The biggest non-equipment lesson taken out of this is order of operations. I wanted to get the steering linkage completely in place before doing the control arms in order to minimize the possibility of anything coming too far out of alignment, but in retrospect it would have been much easier to deal with the upper control arm bushings (particularly on the driver side) with the steering linkage removed. I don’t think there’s any reason not to do this. The steering linkages are all flexible anyway, and the track bar and remaining control arms (assuming they’re replaced one at a time) will keep things where they belong.

As far as equipment, I had seen several comments that the typical ball joint press that can be rented at local auto shops doesn’t really have the right fittings for a TJ Wrangler. There are kits available to adapt those presses for Jeeps, and there are presses for Jeeps. They are relatively expensive; I am not sure I would purchase one, but I might call around to local shops and see if I could find one to rent. The shop I rented the press from did have adapter kits for some vehicles (mostly imports), but not Jeeps.

Total costs

The total costs were as follows:

Track Bar165.7765.77
Drag Link Kit1100.00100.00
Steering Stabilizer154.1454.14
Sway Bar Link Kit155.3855.38
Sway Bar Bushing Set124.9924.99
Track Bar Bushing19.9919.98
Front Upper Control Arm Axle Bushing211.8523.70
Front Upper Control Arm229.9959.98
Front Lower Control Arm234.9969.98
Ball Joint Kit244.2988.58
Right Tie Rod End123.9923.99
Left Tie Rod End131.9931.99
Front Wheel Hub263.99127.98

Several of these parts are available cheaper, but I wound up paying more either to get them in time or to consolidate orders, or because I didn’t trust some sources (e.g., the entire steering linkage is available for just a few dollars more than I paid for the drag link … and possibly made of cheese?). In particular, I bought the tie rod ends locally, which cost me about $20 more than ordering them with the majority of the rest of the parts, but Quadratec didn’t have them in stock.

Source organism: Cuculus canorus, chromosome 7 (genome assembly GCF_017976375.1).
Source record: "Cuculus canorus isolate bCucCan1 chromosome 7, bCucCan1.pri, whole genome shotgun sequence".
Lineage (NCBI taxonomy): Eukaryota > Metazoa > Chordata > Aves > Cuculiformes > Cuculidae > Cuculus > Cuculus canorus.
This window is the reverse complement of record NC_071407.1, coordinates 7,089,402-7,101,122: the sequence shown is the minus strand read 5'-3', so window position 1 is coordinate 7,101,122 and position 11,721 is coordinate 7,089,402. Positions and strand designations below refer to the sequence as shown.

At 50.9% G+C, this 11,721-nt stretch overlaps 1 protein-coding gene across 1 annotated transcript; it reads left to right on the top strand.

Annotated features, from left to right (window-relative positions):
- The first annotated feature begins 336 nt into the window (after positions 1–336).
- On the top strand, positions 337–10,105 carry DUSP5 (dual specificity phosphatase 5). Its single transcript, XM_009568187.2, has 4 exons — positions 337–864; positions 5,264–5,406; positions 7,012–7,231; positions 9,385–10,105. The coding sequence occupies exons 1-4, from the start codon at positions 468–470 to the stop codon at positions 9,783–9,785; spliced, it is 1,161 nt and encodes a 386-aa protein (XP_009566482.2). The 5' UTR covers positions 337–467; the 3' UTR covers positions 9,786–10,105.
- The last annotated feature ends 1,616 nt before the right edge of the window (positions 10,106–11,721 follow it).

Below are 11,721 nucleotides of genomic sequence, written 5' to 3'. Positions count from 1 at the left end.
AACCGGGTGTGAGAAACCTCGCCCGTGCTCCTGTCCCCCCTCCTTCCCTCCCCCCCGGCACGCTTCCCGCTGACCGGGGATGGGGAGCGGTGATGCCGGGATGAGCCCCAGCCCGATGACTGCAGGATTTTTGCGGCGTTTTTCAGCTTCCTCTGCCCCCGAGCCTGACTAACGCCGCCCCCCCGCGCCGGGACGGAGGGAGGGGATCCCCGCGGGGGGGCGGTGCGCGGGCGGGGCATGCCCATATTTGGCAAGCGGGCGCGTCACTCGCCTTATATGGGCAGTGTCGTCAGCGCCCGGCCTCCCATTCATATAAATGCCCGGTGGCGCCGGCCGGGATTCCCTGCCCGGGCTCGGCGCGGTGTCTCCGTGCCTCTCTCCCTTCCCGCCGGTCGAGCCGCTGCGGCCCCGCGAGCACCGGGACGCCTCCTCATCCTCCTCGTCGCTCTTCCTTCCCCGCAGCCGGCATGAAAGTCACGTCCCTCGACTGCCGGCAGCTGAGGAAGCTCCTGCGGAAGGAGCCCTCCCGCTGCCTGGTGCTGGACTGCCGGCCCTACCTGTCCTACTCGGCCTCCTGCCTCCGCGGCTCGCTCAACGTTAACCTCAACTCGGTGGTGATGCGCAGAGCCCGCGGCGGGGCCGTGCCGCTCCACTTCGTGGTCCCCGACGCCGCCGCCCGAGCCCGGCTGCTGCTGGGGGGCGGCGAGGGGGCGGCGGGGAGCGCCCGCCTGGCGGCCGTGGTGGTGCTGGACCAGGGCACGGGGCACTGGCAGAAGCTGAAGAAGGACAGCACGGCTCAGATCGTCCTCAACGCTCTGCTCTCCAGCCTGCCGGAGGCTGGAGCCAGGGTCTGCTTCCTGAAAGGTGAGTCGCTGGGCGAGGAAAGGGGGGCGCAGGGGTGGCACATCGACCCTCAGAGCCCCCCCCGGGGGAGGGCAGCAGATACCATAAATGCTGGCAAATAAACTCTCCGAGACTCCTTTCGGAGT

While I did preorder most of the parts without knowing if they were absolutely required, when all is said and done I don’t think I replaced a lot of things that didn’t need to be replaced. The upper ball joints may have been OK, as may have been the control arms themselves (but the bushing rubber wasn’t in great shape). However, I don’t think I would change the lower ball joints without the upper, and the upper control arms were sold as a unit with the rear bushings; I might have been able to save $30 or so by buying lower control arm bushings instead of lower control arms. I could of course have aligned everything myself, but I was more comfortable leaving that to a professional. I don’t think I could have reduced the above cost by more than about $100 in practicality, except maybe by vetting some of the cheaper parts suppliers for legitimacy and ordering from multiple sources.


So far, it seems to have worked. I’ve driven several problem roads with nary a Wobble, and no pre-Wobble vibrations. The steering is much stiffer and more responsive; I attribute this to three things: 1) the old parts were worn, 2) the new parts haven’t yet broken in, and 3) replacing rubber bushings with polyurethane in several places. All in all I like the feel much better than what I’d grown used to!